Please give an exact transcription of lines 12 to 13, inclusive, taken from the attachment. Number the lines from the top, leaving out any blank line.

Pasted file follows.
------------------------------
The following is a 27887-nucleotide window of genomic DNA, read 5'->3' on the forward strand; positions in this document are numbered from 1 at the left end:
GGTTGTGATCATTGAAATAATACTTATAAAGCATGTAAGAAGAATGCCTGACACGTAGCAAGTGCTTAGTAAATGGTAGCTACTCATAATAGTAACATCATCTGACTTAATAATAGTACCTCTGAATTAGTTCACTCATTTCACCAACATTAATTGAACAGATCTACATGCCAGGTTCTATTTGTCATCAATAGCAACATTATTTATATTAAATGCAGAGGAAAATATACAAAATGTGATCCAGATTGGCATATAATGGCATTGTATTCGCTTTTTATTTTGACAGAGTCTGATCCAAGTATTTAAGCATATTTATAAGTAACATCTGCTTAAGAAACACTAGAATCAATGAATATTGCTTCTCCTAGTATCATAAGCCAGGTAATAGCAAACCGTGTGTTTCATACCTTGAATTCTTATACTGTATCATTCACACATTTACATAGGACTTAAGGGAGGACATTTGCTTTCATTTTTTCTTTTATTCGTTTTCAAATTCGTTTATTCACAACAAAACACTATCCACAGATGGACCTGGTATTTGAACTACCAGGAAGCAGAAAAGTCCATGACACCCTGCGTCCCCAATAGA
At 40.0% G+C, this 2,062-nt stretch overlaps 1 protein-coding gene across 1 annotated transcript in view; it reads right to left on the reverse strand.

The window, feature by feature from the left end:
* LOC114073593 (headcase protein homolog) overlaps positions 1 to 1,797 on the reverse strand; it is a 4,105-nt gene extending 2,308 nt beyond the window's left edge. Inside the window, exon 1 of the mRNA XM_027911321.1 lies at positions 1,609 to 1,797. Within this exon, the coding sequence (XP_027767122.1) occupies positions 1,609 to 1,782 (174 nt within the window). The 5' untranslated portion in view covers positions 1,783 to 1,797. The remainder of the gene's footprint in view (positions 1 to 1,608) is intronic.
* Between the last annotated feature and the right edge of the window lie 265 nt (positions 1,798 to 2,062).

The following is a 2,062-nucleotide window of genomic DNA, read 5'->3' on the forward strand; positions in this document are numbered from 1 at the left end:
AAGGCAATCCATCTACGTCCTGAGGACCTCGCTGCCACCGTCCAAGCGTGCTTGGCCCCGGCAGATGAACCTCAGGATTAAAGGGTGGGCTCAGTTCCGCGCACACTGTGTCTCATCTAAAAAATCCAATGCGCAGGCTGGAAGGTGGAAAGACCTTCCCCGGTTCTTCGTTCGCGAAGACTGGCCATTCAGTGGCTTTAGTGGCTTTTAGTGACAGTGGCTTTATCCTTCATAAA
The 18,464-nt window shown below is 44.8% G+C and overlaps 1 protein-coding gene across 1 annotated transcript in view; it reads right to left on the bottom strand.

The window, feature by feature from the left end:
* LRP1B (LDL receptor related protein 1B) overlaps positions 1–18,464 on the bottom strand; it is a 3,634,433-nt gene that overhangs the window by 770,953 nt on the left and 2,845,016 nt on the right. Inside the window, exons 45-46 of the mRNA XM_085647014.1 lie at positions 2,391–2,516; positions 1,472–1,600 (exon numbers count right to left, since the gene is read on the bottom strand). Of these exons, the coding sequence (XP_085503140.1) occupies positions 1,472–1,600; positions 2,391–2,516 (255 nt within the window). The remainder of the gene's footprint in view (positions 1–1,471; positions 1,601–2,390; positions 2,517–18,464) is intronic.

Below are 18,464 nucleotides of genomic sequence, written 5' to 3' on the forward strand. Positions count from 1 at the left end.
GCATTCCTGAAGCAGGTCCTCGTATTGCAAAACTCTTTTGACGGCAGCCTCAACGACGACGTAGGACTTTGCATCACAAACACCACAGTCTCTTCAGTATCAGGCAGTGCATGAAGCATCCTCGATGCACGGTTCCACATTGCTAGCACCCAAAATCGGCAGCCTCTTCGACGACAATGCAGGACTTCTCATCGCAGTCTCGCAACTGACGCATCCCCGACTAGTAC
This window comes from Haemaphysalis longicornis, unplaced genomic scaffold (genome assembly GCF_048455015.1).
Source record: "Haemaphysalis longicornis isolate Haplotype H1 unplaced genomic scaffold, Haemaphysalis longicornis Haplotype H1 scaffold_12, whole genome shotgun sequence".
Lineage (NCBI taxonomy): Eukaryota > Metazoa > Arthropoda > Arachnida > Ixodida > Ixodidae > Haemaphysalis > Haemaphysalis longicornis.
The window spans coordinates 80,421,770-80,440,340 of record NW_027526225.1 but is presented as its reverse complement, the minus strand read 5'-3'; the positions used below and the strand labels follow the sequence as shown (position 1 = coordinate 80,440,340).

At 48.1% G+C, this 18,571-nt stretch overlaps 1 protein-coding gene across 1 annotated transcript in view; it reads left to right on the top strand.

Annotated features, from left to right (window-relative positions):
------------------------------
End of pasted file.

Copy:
Below are 18,464 nucleotides of genomic sequence, written 5' to 3' on the forward strand. Positions count from 1 at the left end.
GCATTCCTGAAGCAGGTCCTCGTATTGCAAAACTCTTTTGACGGCAGCCTCAACGACGACGTAGGACTTTGCATCACAAACACCACAGTCTCTTCAGTATCAGGCAGTGCATGAAGCATCCTCGATGCACGGTTCCACATTGCTAGCACCCAAAATCGGCAGCCTCTTCGACGACAATGCAGGACTTCTCATCGCAGTCTCGCAACTGACGCATCCCCGACTAGTAC